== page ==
Skip to main content

Britain By Car - A Motoring History

Created Date:

28 August 2013

Last Modified:

18 December 2023


A pioneering engineering company that produced a wide range of vehicles including both luxury and light cars, commercial and military vehicles, buses, and the experimental Streamline. 


Crossley (formerly known as Napier) Street, Gorton, Manchester, and later Gorton Lane, Manchester.

1906 - 1937

1909 12-14 h.p Crossley. Source: Grace's Guide to British Industrial History
1909 12-14 h.p Crossley. Source: Grace's Guide to British Industrial History
  • 1909 12-14 h.p Crossley. Source: Grace's Guide to British Industrial History

The roots of Crossley Motors go back to 1867 when Francis Crossley bought an engineering business from John Dunlop, also of Manchester, making pumps, presses and small steam engines.

Soon afterwards, the company, which now included Frank’s brother William, acquired the rights to build the new Otto and Langen gas fuelled internal combustion engine, and later the Otto four-stroke cycle engine.

In 1881, Crossley Brothers became a private limited company, and moved from Great Marlborough Street to Pottery Lane, in Openshaw, on the eastern side of Manchester.

The company’s growth continued with the manufacture of its first Diesel engine in 1898, and by the turn of the century it had also begun to make petrol engines. 

Crossley began to build their first car in 1903, first exhibited at Crystal Palace in February 1904.  However, in 1906, they separated car production from the rest of the company’s business with a new vehicle division, known as Crossley Motors.

In 1907, car manufacture was moved to Napier Street (later known as Crossley Street) in Gorton, and then to Gorton Lane shortly before the outbreak of the First World War.

Early Crossleys tended to be large, luxury cars with engines of between four and seven litres in capacity.  The most successful was probably the 4-litre 20/25 hp model, first supplied in 1913 to the newly-formed Royal Flying Corps.  Using a range of bodies, the Crossley chassis was widely adopted for military use in the production of vans, trucks and armoured cars.  However, Crossley’s military connections gave the cars a mixed reputation.  Their use by the Black and Tans in the suppression of revolutionary forces in Ireland, gave them a particularly sinister quality in some people’s eyes.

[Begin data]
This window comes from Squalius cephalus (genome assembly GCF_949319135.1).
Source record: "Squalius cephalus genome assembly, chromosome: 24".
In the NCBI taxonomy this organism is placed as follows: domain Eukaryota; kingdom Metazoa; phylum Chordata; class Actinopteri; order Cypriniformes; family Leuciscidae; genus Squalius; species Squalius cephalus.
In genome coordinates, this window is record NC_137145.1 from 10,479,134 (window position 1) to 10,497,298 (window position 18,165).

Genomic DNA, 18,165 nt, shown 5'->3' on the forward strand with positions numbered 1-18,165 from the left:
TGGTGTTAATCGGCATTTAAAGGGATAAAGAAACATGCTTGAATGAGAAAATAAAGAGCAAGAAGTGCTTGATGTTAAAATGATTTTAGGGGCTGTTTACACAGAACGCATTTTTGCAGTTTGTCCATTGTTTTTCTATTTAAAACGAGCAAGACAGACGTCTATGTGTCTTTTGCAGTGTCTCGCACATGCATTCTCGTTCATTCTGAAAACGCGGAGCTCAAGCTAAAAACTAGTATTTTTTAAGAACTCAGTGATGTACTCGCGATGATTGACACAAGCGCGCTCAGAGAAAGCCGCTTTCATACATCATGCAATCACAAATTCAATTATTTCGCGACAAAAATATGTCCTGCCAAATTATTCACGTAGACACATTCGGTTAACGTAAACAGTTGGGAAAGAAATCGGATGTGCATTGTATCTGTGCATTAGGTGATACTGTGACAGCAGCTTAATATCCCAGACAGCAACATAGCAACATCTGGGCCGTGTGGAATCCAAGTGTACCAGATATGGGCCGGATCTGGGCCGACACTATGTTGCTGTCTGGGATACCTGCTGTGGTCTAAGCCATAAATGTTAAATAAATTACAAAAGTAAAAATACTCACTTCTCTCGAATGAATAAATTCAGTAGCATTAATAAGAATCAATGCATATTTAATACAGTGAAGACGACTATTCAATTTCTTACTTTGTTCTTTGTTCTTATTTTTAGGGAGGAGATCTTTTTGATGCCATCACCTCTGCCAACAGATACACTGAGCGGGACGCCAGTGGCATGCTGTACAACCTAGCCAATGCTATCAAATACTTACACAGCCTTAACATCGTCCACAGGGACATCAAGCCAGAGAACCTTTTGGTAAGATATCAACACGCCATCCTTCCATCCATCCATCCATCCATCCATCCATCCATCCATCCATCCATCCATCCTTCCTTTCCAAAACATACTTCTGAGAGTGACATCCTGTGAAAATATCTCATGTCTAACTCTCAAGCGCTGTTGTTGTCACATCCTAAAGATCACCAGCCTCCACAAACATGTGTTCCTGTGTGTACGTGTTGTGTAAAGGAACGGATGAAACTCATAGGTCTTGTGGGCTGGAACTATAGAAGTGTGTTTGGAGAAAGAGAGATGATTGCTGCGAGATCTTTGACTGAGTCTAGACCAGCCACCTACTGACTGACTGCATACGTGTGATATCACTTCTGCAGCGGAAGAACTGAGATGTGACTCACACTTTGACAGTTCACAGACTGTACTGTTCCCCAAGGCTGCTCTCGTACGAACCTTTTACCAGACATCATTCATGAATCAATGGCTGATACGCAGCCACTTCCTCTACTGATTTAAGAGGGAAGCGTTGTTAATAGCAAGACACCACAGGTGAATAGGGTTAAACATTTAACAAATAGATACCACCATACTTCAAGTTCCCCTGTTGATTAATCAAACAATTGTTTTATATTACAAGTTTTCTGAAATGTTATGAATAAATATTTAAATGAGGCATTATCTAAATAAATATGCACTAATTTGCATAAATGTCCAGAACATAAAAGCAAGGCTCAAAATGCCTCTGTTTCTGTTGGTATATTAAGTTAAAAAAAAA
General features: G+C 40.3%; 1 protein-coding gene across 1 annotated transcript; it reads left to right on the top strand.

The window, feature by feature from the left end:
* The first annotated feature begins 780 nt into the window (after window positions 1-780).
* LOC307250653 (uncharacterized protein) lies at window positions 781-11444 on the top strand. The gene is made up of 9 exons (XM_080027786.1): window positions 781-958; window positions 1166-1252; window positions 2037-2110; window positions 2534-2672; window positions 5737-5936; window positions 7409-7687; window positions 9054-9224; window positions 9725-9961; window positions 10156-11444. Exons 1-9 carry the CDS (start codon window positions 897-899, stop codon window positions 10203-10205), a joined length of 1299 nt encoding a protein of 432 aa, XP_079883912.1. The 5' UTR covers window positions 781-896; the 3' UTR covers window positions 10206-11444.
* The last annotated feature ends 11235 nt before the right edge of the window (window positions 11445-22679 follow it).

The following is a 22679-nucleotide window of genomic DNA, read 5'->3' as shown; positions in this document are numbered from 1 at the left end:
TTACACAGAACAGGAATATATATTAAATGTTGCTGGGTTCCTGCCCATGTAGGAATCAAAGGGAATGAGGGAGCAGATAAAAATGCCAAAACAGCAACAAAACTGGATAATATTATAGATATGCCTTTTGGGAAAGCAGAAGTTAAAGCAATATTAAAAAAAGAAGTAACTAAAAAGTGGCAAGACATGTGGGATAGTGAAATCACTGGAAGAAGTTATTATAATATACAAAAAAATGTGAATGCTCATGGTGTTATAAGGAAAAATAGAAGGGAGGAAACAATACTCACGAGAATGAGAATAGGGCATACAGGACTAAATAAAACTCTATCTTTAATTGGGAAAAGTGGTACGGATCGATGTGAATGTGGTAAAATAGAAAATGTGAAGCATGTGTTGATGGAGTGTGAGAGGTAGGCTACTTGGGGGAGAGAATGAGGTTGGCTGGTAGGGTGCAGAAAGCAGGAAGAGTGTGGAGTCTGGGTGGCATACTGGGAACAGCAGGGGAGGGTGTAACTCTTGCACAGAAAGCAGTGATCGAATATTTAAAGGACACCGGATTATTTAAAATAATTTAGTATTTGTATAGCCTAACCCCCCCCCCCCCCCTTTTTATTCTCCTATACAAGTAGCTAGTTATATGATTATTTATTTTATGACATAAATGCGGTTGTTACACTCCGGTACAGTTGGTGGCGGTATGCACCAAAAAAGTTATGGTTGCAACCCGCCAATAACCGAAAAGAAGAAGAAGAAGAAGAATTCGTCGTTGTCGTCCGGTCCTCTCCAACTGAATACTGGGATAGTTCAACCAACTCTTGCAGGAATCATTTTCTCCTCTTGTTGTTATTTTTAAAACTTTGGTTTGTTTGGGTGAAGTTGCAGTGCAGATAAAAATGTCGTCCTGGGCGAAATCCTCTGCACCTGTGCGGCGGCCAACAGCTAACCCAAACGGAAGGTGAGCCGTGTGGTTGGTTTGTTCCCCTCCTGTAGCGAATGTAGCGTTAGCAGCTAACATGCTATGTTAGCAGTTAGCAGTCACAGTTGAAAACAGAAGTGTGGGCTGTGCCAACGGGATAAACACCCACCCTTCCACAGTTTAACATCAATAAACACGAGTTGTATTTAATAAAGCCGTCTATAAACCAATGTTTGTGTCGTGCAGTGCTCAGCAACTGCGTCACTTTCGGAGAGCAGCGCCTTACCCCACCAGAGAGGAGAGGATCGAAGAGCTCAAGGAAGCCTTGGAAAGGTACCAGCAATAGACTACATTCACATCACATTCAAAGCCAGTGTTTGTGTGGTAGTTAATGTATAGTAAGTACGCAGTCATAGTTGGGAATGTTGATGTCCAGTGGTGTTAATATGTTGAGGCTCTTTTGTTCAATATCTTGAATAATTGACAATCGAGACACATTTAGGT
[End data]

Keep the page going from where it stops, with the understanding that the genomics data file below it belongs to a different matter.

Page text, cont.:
Two Crossley 25/30s, a derivative of the 20/25, were the first vehicles, in 1924-1926, to travel between Cape Town and Cairo.  Known as the Court Treatt Expedition, the journey is described in detail on the Crossley Motors website.

Throughout the Twenties and Thirties, Crossleys retained an air of quality and attention to detail.  The luxury models continued to find favour with the British Royal Family, as well as the Kings of Spain and Siam and the Crown Prince of Japan. 

At times their closest competitors were revered makes like Bentley, Vauxhall and Lagonda, but the company seemed unable to produce cars in sufficient numbers to generate a significant profit.

From the mid-1920s, Crossley began to focus more on smaller vehicles than they had done in the past, and this trend that continued into the thirties with the 1100cc and 1500cc Regis model.

Despite some modern innovations, such as the rolling road test facility at the Gorton Lane factory, Crossley’s never embraced mass production techniques in the manner of other manufacturers. 

The company’s financial position was not helped by its involvement in a number of unsuccessful projects.  These included a merger with Avro in 1919, a joint venture in nearby Stockport with the US manufacturer Willys, and the development of the Crossley Streamline, based on the original Burney design.  

Crossley’s car production ceased in 1937, as the company moved towards the more lucrative bus and military markets.  In 1948, Crossley Motors was bought by commercial vehicle manufacturer AEC.  The last Crossley commercial vehicle was built in 1958. 

Crossley Brothers, however, continued to produce large Diesel engines for marine, rail, and other applications.  Following financial difficulties in the early 1960s, the business moved into the hands of a number of other companies, and was eventually taken over by Rolls-Royce, as part of its Industrial Power Group.  The original Crossley works on Pottery Lane were demolished in 2009.

There are Crossley cars on display at the Manchester Museum of Science and Technology, the RAF museum at Hendon and the UK National Motor Museum, at Beaulieu in Hampshire.

Other locations 
Stockport, Cheshire

Further details